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Muttley79
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(Original post by artful_lounger)
That
It was the view of the Head of Sixth who actually taught Class Civ so please edit your post!
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artful_lounger
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(Original post by Johnhammhamod12)
Anyone doing classics a level - what’s it like - how hard is it for somebody who’s not studied history or classics at gcse
As mentioned previously, the style and content of the course will be very diffrerent from GCSE History. You will probably find it has more in common with GCSE English Lit for the literary aspects, then GCSE History in the historical aspects. Ancient history seems in general to be approached from a somewhat different way to "modern" history, as the types of sources used are usually quite different and are not so amenable to the same kind of source evaluation and analysis as modern history (i.e. medieval and onwards). They also can be quite literary in character too.

I doubt they will expect any specific prior knowledge though and likely will teach everything from scratch. It might be helpful to have read some of the texts beforehand, so check with the teacher what will be studied; I believe usually students are examined only on portions of some texts (e.g. the epic texts), but knowledge of the whole text would help you contextualise those sections much better. So depending on what you are covering, reading a translation of the Odyssey/Iliad/Aeneid over the summer before might be helpful, so you have a general idea of the plot (also they're quite long so that gives you plenty of time to work through them without worrying about your other classes!). On the Greek side reading some Hesiod might also provide some cultural background to their world view and nature and role of the gods (e.g. in Theogony and/or Works and Days). Most Greek texts (I expect Roman ones too) have translations available free on Perseus if you wanted to do a bit of reading beforehand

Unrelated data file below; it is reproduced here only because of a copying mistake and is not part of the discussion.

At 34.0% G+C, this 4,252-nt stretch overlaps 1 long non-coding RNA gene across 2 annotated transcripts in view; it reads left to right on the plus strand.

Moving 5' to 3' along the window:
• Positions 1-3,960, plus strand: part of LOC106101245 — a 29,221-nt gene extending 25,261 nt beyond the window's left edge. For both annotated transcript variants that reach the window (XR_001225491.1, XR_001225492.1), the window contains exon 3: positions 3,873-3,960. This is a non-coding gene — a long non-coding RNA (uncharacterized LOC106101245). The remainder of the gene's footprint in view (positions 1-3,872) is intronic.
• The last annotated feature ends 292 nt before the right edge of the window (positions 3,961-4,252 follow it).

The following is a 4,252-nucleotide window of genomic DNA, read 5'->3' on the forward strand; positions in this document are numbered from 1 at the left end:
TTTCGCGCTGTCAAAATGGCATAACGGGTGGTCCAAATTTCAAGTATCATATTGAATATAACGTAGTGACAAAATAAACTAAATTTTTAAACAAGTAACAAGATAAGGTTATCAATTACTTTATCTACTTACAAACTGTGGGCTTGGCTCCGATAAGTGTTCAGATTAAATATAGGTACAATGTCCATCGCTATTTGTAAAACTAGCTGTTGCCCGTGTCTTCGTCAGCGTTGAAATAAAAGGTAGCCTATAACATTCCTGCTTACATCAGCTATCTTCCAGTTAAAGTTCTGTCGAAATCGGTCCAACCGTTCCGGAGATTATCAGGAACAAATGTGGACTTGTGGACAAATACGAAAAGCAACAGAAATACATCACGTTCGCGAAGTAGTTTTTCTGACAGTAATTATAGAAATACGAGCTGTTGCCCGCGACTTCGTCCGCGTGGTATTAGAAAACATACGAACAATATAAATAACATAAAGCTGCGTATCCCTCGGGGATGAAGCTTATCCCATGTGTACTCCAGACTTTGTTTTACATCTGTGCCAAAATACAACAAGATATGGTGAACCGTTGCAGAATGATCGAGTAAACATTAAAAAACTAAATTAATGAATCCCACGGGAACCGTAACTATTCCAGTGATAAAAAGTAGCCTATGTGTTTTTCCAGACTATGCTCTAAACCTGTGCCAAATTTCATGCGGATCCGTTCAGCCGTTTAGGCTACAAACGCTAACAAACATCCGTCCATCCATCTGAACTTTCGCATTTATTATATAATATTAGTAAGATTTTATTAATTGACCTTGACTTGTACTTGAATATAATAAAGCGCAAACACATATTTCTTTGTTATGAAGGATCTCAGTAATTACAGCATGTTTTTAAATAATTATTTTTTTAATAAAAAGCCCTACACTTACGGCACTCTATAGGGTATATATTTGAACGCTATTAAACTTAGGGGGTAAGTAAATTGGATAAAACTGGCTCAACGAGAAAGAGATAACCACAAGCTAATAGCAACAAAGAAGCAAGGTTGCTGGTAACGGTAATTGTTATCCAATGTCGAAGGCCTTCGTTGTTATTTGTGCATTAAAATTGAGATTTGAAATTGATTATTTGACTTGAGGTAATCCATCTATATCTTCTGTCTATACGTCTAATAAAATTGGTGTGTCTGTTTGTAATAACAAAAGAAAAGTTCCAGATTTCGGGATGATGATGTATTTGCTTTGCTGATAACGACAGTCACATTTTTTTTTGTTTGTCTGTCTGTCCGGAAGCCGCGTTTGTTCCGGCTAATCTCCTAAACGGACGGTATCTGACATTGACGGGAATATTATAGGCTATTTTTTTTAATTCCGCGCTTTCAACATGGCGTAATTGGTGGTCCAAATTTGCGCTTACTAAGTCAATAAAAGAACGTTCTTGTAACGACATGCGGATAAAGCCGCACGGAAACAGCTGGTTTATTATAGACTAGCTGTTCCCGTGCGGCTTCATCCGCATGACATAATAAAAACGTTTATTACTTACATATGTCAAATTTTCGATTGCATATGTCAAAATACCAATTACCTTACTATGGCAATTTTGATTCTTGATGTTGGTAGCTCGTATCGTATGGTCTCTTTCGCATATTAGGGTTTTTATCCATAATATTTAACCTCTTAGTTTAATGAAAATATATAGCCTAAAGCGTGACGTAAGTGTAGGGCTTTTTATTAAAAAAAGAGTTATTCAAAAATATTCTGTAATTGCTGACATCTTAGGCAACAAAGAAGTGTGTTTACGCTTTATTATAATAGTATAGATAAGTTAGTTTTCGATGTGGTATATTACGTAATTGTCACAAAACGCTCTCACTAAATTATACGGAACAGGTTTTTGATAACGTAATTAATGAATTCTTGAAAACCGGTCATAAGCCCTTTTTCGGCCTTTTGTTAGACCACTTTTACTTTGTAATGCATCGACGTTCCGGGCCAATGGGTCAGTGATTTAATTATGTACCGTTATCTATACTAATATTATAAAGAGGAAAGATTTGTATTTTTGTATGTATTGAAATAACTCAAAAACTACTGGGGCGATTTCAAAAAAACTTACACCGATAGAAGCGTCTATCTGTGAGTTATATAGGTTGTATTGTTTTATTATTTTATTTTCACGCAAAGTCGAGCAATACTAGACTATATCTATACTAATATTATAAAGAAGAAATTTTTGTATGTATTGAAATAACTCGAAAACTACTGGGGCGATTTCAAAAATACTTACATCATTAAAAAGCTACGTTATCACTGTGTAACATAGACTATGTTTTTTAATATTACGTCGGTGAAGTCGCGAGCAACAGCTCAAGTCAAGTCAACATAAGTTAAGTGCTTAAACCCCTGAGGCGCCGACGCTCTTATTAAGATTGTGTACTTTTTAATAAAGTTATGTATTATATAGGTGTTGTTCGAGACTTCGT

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artful_lounger
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(Original post by Muttley79)
It was the view of the Head of Sixth who actually taught Class Civ so please edit your post!
So we've gone from it being your own anecdotal knowledge to someone else's anecdotal knowledge, which is even less of a reliable source? Sorry, I'll stick with the actual data published by universities with some of the leading classics departments in the world over what someone who may or may not exist may or may not have said about students at a single school in the UK, in evaluating whether a subject is well regarded or not.